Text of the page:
Willie Gillis Hometown News by Norman Rockwell
April 11, 1942 Issue of The Saturday Evening Post
This painting by Norman Rockwell, Willie Gillis Hometown News, appeared on the cover of The Saturday Evening Post published April 11, 1942. This is yet another timeless favorite of Rockwell collectors, a classic for the ages.
Another title for this painting is Willie Gillis on KP.
This painting was Rockwell's third cover for The Post in 1942. In 1942, there were eight Norman Rockwell Saturday Evening Post covers published.
This painting was also Rockwell's 207th overall of 322 total pictures featured on the cover of The Post. Rockwell's career with the Post spanned 47 years, from his first cover illustration, Boy With Baby Carriage in 1916 to his last, Portrait of John F. Kennedy, in 1963.
This is also the fourth in the Norman Rockwell Willie Gillis series of covers for The Saturday Evening Post. Rockwell painted eleven images that appeared on the Post cover and one illustration that was featured inside the Post.
I have seen pristine original copies of this magazine cover sell for over one hundred dollars on eBay. And to think it only cost ten cents originally! And it was mint condition at that time, too.
The original oil on canvas painting, 38 x 30 inches or 96.5 x 76 cm, is currently part of a private collection.
This painting also appears in two Rockwell commentary books. It appears:
Willie Gillis Hometown News
This classic Norman Rockwell painting shows Willie Gillis, America's boy next door, reading his hometown newspaper while serving on Kitchen Patrol.
This is the painting in Norman Rockwell's Willie Gillis series that cemented Willie's image as the all-American GI.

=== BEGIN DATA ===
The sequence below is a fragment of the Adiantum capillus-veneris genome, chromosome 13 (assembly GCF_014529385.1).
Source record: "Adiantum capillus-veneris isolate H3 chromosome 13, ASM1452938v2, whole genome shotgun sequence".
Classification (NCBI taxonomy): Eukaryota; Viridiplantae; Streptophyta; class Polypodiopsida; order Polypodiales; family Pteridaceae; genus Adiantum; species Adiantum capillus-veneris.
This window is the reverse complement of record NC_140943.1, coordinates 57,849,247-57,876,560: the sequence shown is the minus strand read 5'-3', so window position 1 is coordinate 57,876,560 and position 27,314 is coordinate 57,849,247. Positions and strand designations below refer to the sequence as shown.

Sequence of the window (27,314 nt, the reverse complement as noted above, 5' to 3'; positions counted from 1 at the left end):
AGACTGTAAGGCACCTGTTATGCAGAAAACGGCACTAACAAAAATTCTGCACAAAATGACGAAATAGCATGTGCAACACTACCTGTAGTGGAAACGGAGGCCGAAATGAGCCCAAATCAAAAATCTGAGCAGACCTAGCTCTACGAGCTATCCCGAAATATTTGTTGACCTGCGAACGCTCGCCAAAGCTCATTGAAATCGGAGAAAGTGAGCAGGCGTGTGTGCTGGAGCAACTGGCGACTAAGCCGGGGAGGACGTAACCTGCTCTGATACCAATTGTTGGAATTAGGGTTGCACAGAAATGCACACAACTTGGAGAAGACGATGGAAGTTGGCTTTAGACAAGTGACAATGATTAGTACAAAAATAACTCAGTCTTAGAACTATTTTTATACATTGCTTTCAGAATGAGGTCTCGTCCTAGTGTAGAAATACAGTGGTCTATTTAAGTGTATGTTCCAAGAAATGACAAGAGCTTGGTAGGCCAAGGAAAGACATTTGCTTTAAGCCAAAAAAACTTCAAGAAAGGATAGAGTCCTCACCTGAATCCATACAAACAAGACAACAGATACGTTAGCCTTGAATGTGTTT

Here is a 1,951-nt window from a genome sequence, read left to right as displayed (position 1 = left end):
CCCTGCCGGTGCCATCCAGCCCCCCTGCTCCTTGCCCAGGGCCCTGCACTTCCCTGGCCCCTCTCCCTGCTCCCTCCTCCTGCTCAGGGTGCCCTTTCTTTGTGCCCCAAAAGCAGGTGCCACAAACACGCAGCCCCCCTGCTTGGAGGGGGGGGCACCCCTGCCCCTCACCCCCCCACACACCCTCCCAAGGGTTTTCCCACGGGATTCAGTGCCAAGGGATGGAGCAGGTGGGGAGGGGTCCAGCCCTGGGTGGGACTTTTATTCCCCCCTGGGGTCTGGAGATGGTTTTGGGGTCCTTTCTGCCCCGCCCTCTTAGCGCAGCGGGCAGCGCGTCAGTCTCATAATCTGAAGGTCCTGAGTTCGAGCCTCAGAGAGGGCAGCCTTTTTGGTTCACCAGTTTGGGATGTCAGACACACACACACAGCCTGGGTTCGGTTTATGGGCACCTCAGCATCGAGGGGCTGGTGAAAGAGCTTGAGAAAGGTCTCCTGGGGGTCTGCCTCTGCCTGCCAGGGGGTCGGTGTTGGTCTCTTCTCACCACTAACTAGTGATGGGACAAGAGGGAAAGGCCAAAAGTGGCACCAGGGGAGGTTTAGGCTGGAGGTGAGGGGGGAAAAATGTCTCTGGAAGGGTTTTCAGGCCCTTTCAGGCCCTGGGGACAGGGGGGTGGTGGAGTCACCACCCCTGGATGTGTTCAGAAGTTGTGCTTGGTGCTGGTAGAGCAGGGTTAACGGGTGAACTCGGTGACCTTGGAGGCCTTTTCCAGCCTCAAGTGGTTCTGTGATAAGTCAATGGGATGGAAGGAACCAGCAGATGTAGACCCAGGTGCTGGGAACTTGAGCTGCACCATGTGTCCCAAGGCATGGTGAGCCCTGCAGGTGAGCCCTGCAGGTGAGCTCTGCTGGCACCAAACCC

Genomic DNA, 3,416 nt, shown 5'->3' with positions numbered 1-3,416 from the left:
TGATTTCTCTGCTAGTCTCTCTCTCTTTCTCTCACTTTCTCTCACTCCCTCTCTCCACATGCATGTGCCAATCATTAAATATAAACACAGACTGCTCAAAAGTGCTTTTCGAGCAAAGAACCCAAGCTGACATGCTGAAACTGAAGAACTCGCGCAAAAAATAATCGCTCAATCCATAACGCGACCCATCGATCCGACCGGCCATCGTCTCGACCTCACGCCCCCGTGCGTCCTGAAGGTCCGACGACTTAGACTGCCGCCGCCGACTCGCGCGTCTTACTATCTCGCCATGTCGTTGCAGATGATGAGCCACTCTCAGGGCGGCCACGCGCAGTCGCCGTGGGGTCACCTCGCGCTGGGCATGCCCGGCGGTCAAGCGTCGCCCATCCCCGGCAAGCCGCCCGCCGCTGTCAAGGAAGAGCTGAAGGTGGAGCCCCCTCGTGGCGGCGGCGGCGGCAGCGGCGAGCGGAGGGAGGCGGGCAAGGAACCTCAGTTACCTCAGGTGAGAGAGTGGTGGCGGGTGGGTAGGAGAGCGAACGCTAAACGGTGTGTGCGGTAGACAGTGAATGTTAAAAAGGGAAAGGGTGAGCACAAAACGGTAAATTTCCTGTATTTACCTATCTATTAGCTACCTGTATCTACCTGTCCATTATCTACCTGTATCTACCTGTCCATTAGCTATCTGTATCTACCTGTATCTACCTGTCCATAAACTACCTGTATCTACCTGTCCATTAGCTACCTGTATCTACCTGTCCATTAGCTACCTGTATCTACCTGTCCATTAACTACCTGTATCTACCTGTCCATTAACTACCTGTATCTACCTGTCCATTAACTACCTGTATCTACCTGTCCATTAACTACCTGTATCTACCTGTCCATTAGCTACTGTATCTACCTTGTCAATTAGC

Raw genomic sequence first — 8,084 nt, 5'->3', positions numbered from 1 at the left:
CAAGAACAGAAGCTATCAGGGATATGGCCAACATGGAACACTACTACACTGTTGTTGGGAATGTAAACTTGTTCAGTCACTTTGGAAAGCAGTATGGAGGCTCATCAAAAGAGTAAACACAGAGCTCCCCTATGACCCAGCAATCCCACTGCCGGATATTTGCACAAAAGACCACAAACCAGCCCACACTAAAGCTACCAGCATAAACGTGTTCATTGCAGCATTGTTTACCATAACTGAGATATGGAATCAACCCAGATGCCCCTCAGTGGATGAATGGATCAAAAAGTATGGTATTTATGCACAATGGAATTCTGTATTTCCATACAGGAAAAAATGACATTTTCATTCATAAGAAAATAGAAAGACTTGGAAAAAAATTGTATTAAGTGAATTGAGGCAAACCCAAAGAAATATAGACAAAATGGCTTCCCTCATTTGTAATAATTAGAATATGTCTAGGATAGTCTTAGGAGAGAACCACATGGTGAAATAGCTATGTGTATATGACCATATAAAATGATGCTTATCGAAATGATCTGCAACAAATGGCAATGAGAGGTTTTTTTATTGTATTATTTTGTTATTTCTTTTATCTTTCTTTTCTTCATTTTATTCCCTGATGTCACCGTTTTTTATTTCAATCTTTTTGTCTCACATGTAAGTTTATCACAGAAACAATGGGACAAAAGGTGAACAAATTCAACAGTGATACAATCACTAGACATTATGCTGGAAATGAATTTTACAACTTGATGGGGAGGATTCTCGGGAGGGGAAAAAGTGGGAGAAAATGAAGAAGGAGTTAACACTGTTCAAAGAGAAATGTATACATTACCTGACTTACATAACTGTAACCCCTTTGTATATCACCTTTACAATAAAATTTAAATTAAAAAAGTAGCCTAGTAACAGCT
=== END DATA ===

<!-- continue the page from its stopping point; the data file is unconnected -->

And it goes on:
After this painting was published, Gillis became perceived as the boy next door serving in the war.
We can see from the envelope lying on top on the bundle of newspapers that Willie has not yet left for the field of battle. The envelope is addressed to Private Willie Gillis, Fort Dix, New Jersey.
The package is sent by his mother, Mrs.W.Gillis, Arlington, Vermont.
Willie is taking a break from peeling potatoes It doesn't look tome like he has made a lot of headway in that potato bin. I only count three potatoes peeled,but he had started on a fourth one.
Apparently, the call of his hometown newspaper was too great to resist. He probably greatly misses his hometown and this package from his mother probably re-enforces those feelings.
Willie Gillis Hometown News was only one of 322 Norman Rockwell Saturday Evening Post covers; Here is the list of Norman Rockwell Saturday Evening Post cover illustrations.
Here is the complete list of all Norman Rockwell magazine covers.
Still, he looks pretty perky and deeply engrossed in reading the newspaper.
The newspaper is probably not his first break. A half smoked cigarette is perched behind his ear, ready for the next break. It could very well be that this is not his first container of potatoes for this stint of KP.
I did a quick check to see if Arlington,Vermont had a newspaper called The Hometown News. There are currently no newspapers published by that name in the Arlington area.
Does anyone know if there was an actual newspaper by that name during the 1940's?
Norman Rockwell's Willie Gillis Hometown News (1942)
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Do you have a personal story about this painting? Do you know the model personally? Do you have a different take on the commentary?
Norman Rockwell Quotes:
I'll never have enough time to paint all the pictures I'd like to.
No man with a conscience can just bat out illustrations. He's got to put all his talent and feeling into them!
Some people have been kind enough to call me a fine artist. I've always called myself an illustrator. I'm not sure what the difference is. All I know is that whatever type of work I do, I try to give it my very best. Art has been my life.
Right from the beginning, I always strived to capture everything I saw as completely as possible.
The secret to so many artists living so long is that every painting is a new adventure. So, you see, they're always looking ahead to something new and exciting. The secret is not to look back.
I can take a lot of pats on the back. I love it when I get admiring letters from people. And, of course, I'd love it if the critics would notice me, too.
You must first spend some time getting your model to relax. Then you'll get a natural expression.
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